Pushback from players and clubs is mainly based on arguments related to the violation of privacy of the player: besides information about salary, bonuses and buyback clauses, some contracts also state where the player lives or where his kids go to school. Under most Freedom of Information legislation, these would be considered valid exemptions for disclosure and such information would likely be redacted.

In government contracting, pushback on disclosure can relate to information about company finances, products, employees, third parties, or national security. The argument being that, in some cases, if such information were to become public it could cause significant harm. Principles for exemptions are legislated, but in most jurisdictions, whether or not information will be disclosed depends on the circumstances of every individual case.

Interestingly though, in North America, salaries, bonuses, and performance-related information of soccer players has been in the public domain for decades. Anyone can go online and browse through the information.

Even though the integral contracts aren’t available, key information is summarized. In government contracting, summaries or redaction of information is sometimes used as a practical way to approach confidentiality issues as well.

There’s significant differences in transparency in government contracting between countries, too. Some don’t release any information whatsoever, while others pride themselves on making all information as accessible as possible.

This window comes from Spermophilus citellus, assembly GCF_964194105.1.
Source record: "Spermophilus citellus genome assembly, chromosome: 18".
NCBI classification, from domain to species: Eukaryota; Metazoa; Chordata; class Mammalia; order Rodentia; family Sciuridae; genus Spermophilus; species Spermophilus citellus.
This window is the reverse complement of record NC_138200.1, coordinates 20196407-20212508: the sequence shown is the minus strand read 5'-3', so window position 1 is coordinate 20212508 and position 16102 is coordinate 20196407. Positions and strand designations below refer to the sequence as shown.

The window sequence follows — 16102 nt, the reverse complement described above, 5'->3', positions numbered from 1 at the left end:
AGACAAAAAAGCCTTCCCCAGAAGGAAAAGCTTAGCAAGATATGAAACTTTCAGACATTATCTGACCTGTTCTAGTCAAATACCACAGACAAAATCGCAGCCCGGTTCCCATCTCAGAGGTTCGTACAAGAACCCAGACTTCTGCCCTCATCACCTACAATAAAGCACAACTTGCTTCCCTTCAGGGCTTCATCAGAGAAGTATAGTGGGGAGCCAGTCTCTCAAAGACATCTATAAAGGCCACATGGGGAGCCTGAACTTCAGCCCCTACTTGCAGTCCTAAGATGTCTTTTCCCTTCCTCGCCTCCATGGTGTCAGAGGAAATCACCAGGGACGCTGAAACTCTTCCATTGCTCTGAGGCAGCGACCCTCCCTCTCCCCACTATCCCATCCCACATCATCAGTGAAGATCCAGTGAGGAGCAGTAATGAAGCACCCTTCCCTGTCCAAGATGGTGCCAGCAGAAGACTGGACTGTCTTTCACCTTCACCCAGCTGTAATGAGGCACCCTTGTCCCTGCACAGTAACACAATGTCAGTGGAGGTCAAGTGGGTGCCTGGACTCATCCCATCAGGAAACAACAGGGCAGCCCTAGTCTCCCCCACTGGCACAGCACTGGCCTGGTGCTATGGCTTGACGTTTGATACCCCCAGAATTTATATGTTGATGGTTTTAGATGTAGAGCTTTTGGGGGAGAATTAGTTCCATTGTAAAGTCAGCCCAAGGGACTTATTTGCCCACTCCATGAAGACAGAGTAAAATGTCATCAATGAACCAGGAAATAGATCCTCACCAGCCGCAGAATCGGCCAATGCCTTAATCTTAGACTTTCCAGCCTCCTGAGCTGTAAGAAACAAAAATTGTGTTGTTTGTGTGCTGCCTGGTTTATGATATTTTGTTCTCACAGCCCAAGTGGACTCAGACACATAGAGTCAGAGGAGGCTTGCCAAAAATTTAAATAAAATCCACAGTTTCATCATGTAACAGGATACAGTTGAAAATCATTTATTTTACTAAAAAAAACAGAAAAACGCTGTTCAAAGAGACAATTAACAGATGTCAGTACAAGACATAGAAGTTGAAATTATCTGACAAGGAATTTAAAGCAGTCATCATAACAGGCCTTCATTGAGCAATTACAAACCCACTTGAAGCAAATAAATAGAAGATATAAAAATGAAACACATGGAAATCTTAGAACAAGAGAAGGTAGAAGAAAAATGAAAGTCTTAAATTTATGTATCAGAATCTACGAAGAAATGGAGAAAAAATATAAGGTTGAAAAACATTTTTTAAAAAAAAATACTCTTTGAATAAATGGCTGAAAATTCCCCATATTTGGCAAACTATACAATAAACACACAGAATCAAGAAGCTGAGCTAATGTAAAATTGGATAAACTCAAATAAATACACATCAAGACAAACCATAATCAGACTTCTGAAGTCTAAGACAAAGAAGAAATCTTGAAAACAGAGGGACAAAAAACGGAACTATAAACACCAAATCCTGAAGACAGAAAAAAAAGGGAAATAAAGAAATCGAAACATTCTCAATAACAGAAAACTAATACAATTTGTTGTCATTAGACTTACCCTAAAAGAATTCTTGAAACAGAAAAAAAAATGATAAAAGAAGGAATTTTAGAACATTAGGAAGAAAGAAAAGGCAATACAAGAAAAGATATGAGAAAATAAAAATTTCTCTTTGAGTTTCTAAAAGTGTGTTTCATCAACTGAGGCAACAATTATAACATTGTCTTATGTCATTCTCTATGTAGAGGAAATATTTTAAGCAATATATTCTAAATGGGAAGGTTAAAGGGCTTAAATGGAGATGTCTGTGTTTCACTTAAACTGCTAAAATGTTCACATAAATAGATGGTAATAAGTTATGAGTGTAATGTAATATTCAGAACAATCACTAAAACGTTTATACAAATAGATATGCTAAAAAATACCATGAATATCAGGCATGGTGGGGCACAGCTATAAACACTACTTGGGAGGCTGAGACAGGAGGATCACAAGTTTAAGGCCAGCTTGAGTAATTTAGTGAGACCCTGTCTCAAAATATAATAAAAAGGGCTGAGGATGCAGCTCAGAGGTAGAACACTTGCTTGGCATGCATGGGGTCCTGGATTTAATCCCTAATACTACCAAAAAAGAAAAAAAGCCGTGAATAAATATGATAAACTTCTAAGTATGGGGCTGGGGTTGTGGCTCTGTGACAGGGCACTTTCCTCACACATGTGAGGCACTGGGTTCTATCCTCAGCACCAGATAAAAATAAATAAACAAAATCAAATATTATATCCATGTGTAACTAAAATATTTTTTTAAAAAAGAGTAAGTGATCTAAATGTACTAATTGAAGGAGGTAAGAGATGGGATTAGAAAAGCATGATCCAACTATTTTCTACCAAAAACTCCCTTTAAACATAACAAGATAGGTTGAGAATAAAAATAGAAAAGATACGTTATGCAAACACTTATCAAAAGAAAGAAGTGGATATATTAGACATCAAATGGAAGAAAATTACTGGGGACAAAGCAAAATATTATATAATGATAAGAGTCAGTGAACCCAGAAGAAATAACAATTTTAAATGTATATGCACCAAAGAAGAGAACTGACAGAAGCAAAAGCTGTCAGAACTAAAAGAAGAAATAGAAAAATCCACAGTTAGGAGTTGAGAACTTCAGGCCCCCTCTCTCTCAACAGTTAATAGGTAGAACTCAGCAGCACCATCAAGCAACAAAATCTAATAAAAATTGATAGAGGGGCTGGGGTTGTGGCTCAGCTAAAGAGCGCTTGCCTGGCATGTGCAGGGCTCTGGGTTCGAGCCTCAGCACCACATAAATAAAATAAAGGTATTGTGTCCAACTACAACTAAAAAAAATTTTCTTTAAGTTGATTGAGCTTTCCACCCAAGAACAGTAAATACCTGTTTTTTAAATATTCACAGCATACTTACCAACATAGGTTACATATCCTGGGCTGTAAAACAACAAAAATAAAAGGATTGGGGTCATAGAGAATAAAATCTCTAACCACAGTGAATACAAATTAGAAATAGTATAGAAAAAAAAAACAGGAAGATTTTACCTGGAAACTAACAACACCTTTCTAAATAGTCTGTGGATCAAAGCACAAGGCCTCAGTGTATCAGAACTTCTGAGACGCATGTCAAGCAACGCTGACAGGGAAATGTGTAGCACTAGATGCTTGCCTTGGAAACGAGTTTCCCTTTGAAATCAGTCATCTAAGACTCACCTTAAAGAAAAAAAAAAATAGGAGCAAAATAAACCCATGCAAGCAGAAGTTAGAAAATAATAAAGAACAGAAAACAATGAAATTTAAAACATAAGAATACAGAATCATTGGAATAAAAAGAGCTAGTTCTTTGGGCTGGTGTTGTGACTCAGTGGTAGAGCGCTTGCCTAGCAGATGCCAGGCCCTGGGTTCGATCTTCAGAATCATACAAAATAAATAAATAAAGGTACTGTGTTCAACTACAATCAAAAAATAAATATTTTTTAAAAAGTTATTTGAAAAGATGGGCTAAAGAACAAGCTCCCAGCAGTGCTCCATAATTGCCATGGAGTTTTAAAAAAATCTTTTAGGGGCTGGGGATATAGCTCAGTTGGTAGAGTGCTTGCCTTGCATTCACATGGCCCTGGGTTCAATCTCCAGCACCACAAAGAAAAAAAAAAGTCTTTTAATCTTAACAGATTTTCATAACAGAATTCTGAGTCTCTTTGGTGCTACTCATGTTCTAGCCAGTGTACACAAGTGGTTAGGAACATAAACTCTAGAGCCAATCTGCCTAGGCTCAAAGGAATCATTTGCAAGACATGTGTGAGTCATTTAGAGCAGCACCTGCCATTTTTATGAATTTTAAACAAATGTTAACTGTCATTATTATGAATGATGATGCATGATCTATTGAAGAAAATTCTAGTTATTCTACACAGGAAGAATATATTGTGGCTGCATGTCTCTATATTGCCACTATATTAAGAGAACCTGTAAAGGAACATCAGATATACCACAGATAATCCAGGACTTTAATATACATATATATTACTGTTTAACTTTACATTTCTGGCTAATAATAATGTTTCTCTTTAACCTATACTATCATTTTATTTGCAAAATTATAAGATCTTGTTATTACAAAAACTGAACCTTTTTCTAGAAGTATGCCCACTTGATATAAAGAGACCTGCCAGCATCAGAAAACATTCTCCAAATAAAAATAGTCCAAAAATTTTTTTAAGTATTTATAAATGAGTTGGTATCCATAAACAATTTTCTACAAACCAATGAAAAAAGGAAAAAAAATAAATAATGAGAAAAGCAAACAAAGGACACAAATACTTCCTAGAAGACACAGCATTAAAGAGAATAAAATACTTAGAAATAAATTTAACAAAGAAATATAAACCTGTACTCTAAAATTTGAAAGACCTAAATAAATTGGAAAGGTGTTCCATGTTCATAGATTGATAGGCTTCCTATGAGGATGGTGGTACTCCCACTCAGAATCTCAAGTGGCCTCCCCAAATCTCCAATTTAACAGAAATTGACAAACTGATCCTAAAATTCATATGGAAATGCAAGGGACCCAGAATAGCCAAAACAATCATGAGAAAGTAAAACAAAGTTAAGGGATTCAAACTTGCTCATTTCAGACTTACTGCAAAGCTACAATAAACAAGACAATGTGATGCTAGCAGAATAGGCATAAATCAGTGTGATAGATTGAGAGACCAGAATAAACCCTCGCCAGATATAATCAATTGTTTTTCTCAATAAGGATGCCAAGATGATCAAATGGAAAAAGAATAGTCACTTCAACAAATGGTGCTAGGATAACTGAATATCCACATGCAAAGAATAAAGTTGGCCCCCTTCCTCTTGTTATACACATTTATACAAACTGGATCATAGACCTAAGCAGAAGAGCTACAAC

The question, for both soccer and government contracting, then arises: how can there be such differences? How is it possible that in some parts of the world information is publicly available, while in other parts there’s lawsuits to fight publication of the same data? Are there legitimate arguments to keep certain information confidential anyway? What are those arguments and in which situations do they apply?

While it remains unclear how this is going to be dealt with in soccer, the Open Contracting Partnership’s new ‘Confidentiality Project’ will look into these confidentiality issues with regards to government contracting over the coming months.

What are the main concerns about confidentiality in public contracting? What arguments are used against making information public? How does that compare across jurisdictions and stakeholder groups? What information should and should not be published and why? How is confidentiality best dealt with at a practical level in order to benefit society?

To answer these questions, we’ll go through existing documents, literature, and case studies. We’ll conduct interviews with public, private, and civil society sectors, and organize roundtables and workshops to collectively bust the myths that exist around confidentiality in public contracting. If you know of helpful resources or case studies, if you’d like to talk to us about your experience in dealing with confidentiality issues, or if there’s anything else you’d like to share, please do get in touch. In any case, we’ll regularly update you on our progress and discuss the main issues we’ve encountered.

Because ultimately, while public contracting is far from the most popular topic in the world, governments around the world spend over $9,500,000,000,000 each year on contracts to provide goods and services to their citizens. That dwarfs the $28,000,000,000 of annual global revenues that go around in soccer.